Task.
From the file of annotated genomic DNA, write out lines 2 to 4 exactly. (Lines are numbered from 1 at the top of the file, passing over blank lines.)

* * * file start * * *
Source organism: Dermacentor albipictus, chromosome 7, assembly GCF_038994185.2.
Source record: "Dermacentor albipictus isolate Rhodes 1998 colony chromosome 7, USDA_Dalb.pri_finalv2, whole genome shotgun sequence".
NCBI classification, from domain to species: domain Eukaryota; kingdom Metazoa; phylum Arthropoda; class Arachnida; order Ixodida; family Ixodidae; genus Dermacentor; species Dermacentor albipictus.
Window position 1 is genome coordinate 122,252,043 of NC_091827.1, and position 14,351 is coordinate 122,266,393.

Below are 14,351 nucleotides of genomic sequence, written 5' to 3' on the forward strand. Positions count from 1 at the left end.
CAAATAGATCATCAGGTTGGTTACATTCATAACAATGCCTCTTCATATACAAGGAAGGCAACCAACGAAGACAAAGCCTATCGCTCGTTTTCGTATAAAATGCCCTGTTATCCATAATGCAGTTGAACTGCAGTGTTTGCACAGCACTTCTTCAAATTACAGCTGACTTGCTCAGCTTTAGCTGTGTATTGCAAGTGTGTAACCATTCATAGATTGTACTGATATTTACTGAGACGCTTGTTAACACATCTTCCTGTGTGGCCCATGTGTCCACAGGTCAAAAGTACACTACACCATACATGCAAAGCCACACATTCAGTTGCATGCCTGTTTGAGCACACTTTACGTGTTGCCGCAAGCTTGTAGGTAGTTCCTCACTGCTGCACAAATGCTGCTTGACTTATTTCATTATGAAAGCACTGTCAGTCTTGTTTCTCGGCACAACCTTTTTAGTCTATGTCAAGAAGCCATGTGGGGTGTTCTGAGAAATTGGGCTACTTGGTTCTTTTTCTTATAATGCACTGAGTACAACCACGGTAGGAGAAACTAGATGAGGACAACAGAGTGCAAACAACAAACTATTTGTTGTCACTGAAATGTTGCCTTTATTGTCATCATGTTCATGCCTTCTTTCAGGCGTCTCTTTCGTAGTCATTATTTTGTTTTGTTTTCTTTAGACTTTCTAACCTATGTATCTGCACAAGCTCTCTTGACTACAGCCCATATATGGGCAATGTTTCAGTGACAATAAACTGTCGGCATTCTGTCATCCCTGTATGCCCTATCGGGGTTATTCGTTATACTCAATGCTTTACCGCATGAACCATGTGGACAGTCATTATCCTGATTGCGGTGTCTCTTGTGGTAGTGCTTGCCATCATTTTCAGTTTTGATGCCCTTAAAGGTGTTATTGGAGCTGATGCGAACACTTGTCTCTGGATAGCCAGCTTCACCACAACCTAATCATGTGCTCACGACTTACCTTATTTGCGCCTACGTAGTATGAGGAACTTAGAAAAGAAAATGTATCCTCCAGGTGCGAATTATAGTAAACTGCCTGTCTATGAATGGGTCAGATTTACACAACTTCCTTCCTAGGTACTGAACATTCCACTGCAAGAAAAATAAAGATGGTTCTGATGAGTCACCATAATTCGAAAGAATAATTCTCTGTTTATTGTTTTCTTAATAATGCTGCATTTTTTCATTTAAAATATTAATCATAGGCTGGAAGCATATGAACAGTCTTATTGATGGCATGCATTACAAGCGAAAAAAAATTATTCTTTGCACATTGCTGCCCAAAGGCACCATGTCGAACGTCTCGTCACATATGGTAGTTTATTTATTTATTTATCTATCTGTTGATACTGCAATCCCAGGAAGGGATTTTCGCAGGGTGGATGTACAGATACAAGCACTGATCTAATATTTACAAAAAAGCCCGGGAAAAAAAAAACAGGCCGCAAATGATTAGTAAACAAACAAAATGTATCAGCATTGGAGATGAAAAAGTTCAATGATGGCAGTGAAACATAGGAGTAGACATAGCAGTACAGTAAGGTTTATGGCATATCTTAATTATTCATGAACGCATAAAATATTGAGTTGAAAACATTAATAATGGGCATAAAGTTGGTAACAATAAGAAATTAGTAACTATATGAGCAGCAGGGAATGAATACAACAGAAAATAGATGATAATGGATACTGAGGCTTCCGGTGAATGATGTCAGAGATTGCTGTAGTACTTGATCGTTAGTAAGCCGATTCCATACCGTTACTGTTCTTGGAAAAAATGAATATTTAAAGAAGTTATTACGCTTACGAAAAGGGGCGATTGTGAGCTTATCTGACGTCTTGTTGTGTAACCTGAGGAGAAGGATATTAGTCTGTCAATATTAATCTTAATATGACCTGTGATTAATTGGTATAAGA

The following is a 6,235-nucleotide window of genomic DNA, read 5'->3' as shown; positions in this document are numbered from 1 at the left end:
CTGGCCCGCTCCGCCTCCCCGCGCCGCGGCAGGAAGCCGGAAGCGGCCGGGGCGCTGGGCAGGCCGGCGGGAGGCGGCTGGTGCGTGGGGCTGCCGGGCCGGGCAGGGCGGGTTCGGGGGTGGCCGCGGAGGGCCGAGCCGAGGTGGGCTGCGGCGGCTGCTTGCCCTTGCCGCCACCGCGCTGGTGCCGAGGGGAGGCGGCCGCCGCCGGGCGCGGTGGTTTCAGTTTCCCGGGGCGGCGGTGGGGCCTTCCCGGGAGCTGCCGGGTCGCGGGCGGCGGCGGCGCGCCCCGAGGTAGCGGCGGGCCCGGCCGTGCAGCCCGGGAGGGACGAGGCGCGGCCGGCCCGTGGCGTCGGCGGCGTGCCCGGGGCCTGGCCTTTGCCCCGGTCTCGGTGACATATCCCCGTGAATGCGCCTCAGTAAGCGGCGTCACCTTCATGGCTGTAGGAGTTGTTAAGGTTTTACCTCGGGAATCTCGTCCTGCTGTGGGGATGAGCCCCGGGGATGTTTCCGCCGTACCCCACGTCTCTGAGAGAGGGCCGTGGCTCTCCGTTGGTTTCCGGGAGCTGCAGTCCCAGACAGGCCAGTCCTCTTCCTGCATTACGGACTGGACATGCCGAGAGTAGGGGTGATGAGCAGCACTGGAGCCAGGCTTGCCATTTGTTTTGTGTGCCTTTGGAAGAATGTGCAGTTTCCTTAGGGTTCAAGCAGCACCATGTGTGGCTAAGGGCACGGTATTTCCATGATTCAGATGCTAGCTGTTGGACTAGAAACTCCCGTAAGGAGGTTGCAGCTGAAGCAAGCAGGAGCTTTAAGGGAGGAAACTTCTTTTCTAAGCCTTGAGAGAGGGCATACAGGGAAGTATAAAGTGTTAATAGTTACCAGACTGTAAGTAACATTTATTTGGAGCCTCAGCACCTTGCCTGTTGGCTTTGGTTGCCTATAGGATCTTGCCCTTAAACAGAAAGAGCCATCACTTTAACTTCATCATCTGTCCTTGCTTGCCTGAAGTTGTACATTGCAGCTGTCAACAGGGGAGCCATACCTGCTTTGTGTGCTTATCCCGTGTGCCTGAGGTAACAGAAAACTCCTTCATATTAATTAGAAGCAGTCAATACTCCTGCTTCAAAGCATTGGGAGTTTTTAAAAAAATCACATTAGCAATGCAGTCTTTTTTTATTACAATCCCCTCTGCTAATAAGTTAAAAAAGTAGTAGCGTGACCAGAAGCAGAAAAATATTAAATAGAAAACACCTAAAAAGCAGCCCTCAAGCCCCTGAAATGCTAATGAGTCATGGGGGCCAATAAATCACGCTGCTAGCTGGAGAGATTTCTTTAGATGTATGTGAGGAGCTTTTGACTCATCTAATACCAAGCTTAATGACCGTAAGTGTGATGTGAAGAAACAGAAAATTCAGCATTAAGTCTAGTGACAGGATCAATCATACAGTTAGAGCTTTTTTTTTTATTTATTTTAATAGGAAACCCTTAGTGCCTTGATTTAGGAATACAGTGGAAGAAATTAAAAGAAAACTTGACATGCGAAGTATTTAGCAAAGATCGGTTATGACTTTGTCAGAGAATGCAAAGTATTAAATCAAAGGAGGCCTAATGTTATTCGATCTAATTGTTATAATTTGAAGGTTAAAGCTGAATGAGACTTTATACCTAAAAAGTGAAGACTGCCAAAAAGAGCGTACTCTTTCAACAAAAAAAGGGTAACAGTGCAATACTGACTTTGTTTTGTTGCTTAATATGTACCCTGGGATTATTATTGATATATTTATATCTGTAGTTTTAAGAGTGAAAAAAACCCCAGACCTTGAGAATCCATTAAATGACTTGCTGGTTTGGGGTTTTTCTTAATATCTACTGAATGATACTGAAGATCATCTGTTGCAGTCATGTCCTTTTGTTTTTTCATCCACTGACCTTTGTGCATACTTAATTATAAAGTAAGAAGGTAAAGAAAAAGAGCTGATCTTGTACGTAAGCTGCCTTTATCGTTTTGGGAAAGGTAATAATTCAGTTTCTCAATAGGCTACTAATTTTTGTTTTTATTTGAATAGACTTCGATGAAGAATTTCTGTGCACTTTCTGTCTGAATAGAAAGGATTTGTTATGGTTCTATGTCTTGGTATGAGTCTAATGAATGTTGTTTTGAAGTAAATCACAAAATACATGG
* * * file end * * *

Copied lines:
Source record: "Dermacentor albipictus isolate Rhodes 1998 colony chromosome 7, USDA_Dalb.pri_finalv2, whole genome shotgun sequence".
NCBI classification, from domain to species: domain Eukaryota; kingdom Metazoa; phylum Arthropoda; class Arachnida; order Ixodida; family Ixodidae; genus Dermacentor; species Dermacentor albipictus.
Window position 1 is genome coordinate 122,252,043 of NC_091827.1, and position 14,351 is coordinate 122,266,393.